“Make America Great Again”
The United States, despite electing Donald Trump, a man who formerly said that “We [America] should stay the hell out of Syria”, that the rebels are “just as bad as the current regime”, and that America would receive “zero” for investing billions into the opposition to Assad, according to a 2013 tweet, have now doubled down on a policy to bring an end to the current Syrian government. According to Rex Tillerson at the ongoing G7 summit “the reign of the Assad family coming to an end.” Many had hoped that despite Donald Trump’s shortcomings on domestic issues, demonstrating a complete lack of understanding for many of the core issues important to most Americans, and even losing a majority of the popular vote, he would still launch a new paradigm in American foreign policy– one less concerned in “policing the world” and more concerned with putting America first. So the motto goes… Make America Great Again.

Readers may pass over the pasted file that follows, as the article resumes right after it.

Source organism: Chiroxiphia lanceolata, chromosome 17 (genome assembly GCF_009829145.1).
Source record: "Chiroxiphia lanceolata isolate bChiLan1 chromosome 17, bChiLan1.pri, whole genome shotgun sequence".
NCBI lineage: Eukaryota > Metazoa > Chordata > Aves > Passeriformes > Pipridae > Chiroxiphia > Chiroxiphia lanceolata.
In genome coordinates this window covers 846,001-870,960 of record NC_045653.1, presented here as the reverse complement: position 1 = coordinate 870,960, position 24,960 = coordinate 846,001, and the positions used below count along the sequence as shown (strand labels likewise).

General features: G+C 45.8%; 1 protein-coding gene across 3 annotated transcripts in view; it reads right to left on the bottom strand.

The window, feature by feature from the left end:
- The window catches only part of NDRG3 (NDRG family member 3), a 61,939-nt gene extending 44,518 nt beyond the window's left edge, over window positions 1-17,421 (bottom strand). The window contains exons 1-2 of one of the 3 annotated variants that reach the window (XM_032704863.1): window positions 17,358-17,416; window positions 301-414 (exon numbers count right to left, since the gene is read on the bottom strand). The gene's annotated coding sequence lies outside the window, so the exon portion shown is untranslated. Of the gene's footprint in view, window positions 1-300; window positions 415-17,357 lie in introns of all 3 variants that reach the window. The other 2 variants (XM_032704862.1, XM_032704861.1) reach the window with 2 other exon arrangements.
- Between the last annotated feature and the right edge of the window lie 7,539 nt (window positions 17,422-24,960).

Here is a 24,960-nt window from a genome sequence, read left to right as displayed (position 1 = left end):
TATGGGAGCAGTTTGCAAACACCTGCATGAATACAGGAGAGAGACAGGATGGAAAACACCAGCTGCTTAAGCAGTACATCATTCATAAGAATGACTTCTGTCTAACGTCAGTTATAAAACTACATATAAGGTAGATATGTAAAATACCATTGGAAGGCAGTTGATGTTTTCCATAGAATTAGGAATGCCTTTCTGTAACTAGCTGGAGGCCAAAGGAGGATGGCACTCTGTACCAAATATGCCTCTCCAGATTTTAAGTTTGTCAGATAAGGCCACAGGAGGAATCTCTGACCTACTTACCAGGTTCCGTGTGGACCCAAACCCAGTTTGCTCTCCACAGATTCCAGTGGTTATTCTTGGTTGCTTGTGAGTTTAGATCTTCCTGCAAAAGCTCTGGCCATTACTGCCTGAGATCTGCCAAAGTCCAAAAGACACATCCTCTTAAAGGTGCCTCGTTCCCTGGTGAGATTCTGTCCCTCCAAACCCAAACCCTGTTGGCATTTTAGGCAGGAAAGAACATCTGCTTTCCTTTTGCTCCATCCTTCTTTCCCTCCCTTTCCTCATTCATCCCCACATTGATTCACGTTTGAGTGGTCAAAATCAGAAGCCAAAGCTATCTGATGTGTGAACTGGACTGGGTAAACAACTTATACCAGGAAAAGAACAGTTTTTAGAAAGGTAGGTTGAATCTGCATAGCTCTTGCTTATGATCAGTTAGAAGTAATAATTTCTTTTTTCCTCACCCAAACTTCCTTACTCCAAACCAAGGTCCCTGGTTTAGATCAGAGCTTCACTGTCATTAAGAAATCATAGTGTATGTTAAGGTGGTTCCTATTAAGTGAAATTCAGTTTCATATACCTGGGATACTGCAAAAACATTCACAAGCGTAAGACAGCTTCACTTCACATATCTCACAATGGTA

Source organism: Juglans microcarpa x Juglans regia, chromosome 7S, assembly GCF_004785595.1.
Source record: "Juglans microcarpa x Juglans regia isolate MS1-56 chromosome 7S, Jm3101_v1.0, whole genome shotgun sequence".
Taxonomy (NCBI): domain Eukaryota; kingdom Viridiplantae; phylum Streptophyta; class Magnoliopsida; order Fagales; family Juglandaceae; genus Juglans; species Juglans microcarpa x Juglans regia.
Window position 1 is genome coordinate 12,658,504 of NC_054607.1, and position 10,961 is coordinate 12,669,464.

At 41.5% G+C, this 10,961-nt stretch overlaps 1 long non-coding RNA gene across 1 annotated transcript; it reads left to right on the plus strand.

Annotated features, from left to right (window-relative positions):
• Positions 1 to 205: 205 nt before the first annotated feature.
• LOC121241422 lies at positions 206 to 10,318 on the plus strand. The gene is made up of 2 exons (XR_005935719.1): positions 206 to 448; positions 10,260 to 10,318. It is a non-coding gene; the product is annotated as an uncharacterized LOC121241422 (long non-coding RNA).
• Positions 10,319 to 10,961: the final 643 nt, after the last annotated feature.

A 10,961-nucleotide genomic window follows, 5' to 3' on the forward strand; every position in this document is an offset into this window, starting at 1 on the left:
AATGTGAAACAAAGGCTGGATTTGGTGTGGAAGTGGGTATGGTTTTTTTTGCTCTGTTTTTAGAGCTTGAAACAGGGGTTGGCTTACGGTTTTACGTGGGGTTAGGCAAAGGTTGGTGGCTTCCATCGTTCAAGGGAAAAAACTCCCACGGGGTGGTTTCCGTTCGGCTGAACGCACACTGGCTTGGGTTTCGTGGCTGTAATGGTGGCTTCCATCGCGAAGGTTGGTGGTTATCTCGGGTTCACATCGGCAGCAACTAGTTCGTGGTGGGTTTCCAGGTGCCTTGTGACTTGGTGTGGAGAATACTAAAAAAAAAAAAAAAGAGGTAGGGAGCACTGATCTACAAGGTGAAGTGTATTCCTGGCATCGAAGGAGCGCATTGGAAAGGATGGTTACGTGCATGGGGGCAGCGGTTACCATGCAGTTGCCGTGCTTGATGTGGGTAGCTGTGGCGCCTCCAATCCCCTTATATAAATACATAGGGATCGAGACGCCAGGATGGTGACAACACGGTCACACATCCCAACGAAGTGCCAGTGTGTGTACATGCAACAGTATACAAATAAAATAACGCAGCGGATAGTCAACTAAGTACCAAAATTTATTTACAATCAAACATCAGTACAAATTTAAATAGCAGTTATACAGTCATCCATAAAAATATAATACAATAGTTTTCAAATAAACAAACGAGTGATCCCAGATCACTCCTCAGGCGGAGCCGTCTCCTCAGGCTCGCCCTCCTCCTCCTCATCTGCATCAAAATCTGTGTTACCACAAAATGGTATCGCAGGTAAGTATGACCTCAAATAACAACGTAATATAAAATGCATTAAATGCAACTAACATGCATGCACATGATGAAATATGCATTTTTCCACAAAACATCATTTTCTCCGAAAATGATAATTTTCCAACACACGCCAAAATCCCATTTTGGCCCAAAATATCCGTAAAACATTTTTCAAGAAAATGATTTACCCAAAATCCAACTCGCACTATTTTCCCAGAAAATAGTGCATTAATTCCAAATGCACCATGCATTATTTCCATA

Even when Barack Obama had begun negotiations with the Russians to reach a political settlement in Syria, one that became the last viable attempt at amicable relations between the United States and Russia before things began to falter, the United States bombed Deir Ezzor and killed scores of Syrian soldiers and effectively ended peace talks. Many speculated even then that the airstrike was carried out intentionally to end the possibility of peace and artificially prolong the Syrian crisis, and that this was not necessarily the doing of Obama, but could have been ordered from within the “deep state”, many believing that a below-the-surface military industrial complex ultimately held the veto power over whether there could be peace in Syria or not. Obama referenced what he called the “Washington playbook” of foreign policy, something of a typical response to situations that is contrived not from the mind of the President, but from so-called experts and insiders.So then what has caused his sudden change of heart on the issue of Syria? During his campaign, Donald Trump was repeatedly criticized for being sympathetic to Vladimir Putin and Bashar al-Assad who are seen as tyrannical psychopaths by Republicans and Democrats alike.